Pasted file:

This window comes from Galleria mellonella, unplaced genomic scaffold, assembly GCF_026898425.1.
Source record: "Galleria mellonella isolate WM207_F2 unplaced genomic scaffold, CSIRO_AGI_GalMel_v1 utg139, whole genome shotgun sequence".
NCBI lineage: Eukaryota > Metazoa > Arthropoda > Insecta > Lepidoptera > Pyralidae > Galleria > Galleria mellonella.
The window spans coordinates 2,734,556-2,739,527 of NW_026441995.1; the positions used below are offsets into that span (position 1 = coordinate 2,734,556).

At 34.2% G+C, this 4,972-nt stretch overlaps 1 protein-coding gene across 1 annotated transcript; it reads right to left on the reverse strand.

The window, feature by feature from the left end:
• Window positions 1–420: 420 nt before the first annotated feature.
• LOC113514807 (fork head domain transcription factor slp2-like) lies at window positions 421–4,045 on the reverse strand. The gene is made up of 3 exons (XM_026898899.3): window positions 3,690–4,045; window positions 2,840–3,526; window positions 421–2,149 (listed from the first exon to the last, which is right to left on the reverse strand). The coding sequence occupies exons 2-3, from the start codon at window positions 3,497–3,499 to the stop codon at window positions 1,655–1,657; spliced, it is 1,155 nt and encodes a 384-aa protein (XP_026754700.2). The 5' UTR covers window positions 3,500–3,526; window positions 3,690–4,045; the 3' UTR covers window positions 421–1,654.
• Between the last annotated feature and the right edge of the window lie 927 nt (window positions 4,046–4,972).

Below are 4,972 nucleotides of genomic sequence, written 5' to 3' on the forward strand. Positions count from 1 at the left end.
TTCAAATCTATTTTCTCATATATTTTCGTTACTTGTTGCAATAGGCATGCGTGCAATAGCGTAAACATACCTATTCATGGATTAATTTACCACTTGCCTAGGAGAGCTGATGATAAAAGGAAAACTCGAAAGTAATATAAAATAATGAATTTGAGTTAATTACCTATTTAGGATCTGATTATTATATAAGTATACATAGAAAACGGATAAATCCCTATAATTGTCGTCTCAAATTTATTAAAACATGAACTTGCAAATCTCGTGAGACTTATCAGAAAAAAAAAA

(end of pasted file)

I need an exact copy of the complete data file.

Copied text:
This window comes from Galleria mellonella, unplaced genomic scaffold, assembly GCF_026898425.1.
Source record: "Galleria mellonella isolate WM207_F2 unplaced genomic scaffold, CSIRO_AGI_GalMel_v1 utg139, whole genome shotgun sequence".
NCBI lineage: Eukaryota > Metazoa > Arthropoda > Insecta > Lepidoptera > Pyralidae > Galleria > Galleria mellonella.
The window spans coordinates 2,734,556-2,739,527 of NW_026441995.1; the positions used below are offsets into that span (position 1 = coordinate 2,734,556).

At 34.2% G+C, this 4,972-nt stretch overlaps 1 protein-coding gene across 1 annotated transcript; it reads right to left on the reverse strand.

The window, feature by feature from the left end:
• Window positions 1–420: 420 nt before the first annotated feature.
• LOC113514807 (fork head domain transcription factor slp2-like) lies at window positions 421–4,045 on the reverse strand. The gene is made up of 3 exons (XM_026898899.3): window positions 3,690–4,045; window positions 2,840–3,526; window positions 421–2,149 (listed from the first exon to the last, which is right to left on the reverse strand). The coding sequence occupies exons 2-3, from the start codon at window positions 3,497–3,499 to the stop codon at window positions 1,655–1,657; spliced, it is 1,155 nt and encodes a 384-aa protein (XP_026754700.2). The 5' UTR covers window positions 3,500–3,526; window positions 3,690–4,045; the 3' UTR covers window positions 421–1,654.
• Between the last annotated feature and the right edge of the window lie 927 nt (window positions 4,046–4,972).

Below are 4,972 nucleotides of genomic sequence, written 5' to 3' on the forward strand. Positions count from 1 at the left end.
TTCAAATCTATTTTCTCATATATTTTCGTTACTTGTTGCAATAGGCATGCGTGCAATAGCGTAAACATACCTATTCATGGATTAATTTACCACTTGCCTAGGAGAGCTGATGATAAAAGGAAAACTCGAAAGTAATATAAAATAATGAATTTGAGTTAATTACCTATTTAGGATCTGATTATTATATAAGTATACATAGAAAACGGATAAATCCCTATAATTGTCGTCTCAAATTTATTAAAACATGAACTTGCAAATCTCGTGAGACTTATCAGAAAAAAAAAA